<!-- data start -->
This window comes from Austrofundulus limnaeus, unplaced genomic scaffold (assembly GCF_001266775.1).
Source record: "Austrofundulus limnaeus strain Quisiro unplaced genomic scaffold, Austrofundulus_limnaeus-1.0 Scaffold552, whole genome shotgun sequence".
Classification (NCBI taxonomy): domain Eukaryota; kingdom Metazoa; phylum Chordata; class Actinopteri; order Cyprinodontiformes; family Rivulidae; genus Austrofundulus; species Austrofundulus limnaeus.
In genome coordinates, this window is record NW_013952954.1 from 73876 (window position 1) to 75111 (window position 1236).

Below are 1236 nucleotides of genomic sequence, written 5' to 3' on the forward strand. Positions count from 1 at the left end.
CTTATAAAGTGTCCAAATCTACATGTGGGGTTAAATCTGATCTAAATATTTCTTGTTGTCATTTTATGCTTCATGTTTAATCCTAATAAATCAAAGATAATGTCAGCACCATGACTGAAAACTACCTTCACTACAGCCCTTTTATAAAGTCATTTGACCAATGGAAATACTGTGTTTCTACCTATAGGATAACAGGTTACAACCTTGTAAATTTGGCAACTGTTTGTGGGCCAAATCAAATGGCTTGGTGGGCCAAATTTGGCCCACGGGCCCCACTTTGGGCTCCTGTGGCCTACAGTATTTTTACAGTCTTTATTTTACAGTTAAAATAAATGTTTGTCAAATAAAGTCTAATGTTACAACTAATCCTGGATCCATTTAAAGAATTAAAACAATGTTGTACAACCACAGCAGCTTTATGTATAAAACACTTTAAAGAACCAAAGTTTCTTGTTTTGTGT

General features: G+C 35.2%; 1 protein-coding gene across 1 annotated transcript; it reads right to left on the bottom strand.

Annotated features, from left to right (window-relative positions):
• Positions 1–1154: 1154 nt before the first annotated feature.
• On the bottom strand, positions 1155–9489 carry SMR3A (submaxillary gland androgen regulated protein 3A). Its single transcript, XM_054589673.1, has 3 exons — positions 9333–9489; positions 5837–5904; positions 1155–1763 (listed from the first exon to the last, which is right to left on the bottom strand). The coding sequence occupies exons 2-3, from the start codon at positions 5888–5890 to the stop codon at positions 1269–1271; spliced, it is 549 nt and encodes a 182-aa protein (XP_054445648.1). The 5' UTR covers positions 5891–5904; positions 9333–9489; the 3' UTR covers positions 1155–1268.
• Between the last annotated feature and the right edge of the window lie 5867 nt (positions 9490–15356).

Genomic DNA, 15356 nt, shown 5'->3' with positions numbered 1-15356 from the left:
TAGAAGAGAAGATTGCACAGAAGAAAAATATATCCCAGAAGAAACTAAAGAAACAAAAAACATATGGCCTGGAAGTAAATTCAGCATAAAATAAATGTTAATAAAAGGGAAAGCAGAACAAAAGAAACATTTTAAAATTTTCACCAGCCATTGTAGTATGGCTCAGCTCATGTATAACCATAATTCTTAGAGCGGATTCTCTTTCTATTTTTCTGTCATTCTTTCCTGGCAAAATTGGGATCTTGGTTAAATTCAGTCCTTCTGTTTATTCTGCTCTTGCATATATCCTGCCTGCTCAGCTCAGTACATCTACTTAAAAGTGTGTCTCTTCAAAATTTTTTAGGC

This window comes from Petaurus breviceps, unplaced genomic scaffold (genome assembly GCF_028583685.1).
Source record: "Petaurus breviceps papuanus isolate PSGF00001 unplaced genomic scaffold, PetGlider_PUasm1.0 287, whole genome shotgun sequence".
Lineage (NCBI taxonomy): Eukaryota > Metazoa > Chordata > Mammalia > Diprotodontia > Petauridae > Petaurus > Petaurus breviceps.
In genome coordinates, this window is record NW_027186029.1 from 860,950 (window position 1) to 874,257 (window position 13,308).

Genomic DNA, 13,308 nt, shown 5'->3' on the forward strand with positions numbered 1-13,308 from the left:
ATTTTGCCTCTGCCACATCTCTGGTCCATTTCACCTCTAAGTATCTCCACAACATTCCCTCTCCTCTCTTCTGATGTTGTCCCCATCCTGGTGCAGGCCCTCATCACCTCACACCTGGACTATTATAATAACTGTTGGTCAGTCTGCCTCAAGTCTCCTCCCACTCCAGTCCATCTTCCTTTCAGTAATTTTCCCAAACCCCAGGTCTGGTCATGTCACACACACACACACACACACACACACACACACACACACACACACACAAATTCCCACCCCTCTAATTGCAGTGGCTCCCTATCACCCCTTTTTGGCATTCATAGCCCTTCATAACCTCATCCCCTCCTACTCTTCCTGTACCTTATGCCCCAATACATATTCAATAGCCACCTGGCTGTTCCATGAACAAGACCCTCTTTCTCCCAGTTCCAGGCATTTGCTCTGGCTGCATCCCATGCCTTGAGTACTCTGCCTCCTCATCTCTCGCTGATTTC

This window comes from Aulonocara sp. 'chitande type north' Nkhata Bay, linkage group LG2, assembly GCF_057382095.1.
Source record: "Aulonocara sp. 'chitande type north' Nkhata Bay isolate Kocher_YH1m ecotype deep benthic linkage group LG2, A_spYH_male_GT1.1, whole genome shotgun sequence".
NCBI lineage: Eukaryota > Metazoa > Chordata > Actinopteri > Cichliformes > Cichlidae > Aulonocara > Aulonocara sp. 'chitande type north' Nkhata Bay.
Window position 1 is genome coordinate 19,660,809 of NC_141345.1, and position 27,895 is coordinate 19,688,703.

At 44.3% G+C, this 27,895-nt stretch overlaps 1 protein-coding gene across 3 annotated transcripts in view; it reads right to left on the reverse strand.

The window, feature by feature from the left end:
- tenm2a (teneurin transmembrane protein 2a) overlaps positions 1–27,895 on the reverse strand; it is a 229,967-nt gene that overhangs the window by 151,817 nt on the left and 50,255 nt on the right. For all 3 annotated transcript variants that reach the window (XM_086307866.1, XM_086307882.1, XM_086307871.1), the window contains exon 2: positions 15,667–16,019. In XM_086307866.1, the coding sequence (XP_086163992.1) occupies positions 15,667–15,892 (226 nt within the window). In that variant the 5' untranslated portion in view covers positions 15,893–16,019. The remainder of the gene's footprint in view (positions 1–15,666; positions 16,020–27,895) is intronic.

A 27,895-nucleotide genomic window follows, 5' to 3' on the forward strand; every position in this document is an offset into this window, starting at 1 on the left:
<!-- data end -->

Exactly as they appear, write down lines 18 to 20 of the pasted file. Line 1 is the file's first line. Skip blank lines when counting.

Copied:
Genomic DNA, 13,308 nt, shown 5'->3' on the forward strand with positions numbered 1-13,308 from the left:
ATTTTGCCTCTGCCACATCTCTGGTCCATTTCACCTCTAAGTATCTCCACAACATTCCCTCTCCTCTCTTCTGATGTTGTCCCCATCCTGGTGCAGGCCCTCATCACCTCACACCTGGACTATTATAATAACTGTTGGTCAGTCTGCCTCAAGTCTCCTCCCACTCCAGTCCATCTTCCTTTCAGTAATTTTCCCAAACCCCAGGTCTGGTCATGTCACACACACACACACACACACACACACACACACACACACACACACACAAATTCCCACCCCTCTAATTGCAGTGGCTCCCTATCACCCCTTTTTGGCATTCATAGCCCTTCATAACCTCATCCCCTCCTACTCTTCCTGTACCTTATGCCCCAATACATATTCAATAGCCACCTGGCTGTTCCATGAACAAGACCCTCTTTCTCCCAGTTCCAGGCATTTGCTCTGGCTGCATCCCATGCCTTGAGTACTCTGCCTCCTCATCTCTCGCTGATTTC

This window comes from Aulonocara sp. 'chitande type north' Nkhata Bay, linkage group LG2, assembly GCF_057382095.1.